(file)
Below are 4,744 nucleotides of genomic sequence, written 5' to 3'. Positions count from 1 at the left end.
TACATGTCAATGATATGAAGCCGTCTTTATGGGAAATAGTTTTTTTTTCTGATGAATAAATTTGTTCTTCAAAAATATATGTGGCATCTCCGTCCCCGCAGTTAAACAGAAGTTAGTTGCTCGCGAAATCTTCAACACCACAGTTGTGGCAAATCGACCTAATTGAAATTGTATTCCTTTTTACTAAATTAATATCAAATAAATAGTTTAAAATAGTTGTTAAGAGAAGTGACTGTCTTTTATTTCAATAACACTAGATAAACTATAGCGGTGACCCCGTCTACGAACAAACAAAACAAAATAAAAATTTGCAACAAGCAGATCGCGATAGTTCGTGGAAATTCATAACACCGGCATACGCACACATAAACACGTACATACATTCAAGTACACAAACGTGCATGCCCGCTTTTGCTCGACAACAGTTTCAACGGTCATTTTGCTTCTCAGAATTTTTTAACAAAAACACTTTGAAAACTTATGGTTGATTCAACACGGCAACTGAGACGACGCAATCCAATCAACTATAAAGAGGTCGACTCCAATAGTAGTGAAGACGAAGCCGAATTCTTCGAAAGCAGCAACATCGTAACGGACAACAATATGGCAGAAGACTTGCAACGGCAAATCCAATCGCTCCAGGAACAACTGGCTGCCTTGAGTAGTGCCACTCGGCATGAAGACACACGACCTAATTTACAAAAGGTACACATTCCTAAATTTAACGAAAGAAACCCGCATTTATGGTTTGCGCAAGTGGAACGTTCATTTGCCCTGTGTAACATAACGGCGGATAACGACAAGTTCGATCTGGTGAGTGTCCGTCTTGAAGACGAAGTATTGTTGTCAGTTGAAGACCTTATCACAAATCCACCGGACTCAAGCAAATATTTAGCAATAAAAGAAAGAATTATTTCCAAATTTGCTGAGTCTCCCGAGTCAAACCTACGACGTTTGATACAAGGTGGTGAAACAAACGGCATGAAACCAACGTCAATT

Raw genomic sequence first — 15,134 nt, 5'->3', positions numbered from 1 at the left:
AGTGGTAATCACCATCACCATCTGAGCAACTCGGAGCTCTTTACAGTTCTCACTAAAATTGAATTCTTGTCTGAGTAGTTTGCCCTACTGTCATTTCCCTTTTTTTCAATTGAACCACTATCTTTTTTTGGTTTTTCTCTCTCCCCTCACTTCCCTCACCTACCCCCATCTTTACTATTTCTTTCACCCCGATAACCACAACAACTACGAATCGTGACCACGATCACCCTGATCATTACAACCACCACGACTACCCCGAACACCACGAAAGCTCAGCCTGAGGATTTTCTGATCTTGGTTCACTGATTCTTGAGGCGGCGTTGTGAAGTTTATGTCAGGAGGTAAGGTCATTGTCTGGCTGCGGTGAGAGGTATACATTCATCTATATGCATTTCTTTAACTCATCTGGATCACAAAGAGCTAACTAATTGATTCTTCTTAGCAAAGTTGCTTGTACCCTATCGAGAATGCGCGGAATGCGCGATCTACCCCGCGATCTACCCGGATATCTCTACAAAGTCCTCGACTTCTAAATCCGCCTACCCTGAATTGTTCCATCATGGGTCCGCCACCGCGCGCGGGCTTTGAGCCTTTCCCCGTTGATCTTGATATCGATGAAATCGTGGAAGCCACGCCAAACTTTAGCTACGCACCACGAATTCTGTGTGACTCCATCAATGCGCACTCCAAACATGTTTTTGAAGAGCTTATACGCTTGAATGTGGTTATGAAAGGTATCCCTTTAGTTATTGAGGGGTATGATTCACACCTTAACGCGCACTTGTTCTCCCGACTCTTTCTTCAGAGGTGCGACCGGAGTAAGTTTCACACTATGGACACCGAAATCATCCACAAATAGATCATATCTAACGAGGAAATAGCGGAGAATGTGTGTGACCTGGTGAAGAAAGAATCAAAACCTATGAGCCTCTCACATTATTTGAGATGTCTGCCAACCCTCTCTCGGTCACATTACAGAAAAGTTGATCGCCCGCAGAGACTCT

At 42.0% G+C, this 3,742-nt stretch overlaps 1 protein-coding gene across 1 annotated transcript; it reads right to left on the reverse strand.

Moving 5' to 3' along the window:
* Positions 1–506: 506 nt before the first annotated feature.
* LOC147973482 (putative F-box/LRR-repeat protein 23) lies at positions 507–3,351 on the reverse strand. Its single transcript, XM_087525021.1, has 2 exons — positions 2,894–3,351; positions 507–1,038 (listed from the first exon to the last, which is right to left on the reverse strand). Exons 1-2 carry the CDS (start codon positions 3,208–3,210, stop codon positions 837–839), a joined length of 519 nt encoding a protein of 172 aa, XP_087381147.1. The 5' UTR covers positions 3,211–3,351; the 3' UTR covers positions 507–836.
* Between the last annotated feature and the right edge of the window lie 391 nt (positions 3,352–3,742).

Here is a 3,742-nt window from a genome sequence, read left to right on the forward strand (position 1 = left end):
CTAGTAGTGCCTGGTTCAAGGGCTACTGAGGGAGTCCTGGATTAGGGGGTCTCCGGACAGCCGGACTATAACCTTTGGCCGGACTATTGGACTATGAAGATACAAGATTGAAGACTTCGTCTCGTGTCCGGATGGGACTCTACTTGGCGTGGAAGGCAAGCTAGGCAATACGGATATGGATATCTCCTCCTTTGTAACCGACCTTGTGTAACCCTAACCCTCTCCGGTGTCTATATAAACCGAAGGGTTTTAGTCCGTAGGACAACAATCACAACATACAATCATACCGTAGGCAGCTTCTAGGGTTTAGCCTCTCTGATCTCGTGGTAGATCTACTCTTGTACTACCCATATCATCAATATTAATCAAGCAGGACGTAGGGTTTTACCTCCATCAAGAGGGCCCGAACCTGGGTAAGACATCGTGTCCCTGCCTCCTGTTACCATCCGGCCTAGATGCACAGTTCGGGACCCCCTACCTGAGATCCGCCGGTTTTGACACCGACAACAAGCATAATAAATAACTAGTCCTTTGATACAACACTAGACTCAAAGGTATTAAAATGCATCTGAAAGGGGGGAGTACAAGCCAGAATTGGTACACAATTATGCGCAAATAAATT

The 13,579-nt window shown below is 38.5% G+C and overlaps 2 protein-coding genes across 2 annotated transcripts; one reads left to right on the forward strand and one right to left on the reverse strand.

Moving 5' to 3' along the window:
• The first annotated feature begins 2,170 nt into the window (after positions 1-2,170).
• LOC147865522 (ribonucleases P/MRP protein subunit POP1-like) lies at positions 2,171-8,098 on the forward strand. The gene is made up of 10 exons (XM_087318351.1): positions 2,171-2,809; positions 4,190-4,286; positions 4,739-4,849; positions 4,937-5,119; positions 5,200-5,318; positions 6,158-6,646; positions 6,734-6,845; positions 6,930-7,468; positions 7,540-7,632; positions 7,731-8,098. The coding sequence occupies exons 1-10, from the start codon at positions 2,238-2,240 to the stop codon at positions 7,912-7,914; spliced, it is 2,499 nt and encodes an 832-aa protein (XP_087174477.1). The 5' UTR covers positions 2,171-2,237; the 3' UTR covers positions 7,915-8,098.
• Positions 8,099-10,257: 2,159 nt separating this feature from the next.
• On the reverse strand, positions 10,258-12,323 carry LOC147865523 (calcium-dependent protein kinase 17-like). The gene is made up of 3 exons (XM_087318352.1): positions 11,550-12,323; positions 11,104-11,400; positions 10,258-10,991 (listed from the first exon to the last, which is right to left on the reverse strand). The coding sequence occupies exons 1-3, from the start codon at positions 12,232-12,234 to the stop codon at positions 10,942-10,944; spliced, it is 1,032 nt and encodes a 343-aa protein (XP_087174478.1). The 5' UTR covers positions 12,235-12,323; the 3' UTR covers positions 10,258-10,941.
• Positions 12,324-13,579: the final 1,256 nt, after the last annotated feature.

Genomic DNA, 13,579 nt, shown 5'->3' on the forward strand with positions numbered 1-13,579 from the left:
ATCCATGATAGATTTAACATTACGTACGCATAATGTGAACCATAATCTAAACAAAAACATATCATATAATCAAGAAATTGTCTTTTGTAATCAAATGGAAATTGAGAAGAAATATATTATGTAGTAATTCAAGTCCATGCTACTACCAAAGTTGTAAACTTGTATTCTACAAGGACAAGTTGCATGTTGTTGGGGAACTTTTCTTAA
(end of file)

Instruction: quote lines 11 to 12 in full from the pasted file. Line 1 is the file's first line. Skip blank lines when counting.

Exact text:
CTAGTAGTGCCTGGTTCAAGGGCTACTGAGGGAGTCCTGGATTAGGGGGTCTCCGGACAGCCGGACTATAACCTTTGGCCGGACTATTGGACTATGAAGATACAAGATTGAAGACTTCGTCTCGTGTCCGGATGGGACTCTACTTGGCGTGGAAGGCAAGCTAGGCAATACGGATATGGATATCTCCTCCTTTGTAACCGACCTTGTGTAACCCTAACCCTCTCCGGTGTCTATATAAACCGAAGGGTTTTAGTCCGTAGGACAACAATCACAACATACAATCATACCGTAGGCAGCTTCTAGGGTTTAGCCTCTCTGATCTCGTGGTAGATCTACTCTTGTACTACCCATATCATCAATATTAATCAAGCAGGACGTAGGGTTTTACCTCCATCAAGAGGGCCCGAACCTGGGTAAGACATCGTGTCCCTGCCTCCTGTTACCATCCGGCCTAGATGCACAGTTCGGGACCCCCTACCTGAGATCCGCCGGTTTTGACACCGACAACAAGCATAATAAATAACTAGTCCTTTGATACAACACTAGACTCAAAGGTATTAAAATGCATCTGAAAGGGGGGAGTACAAGCCAGAATTGGTACACAATTATGCGCAAATAAATT

The 13,579-nt window shown below is 38.5% G+C and overlaps 2 protein-coding genes across 2 annotated transcripts; one reads left to right on the forward strand and one right to left on the reverse strand.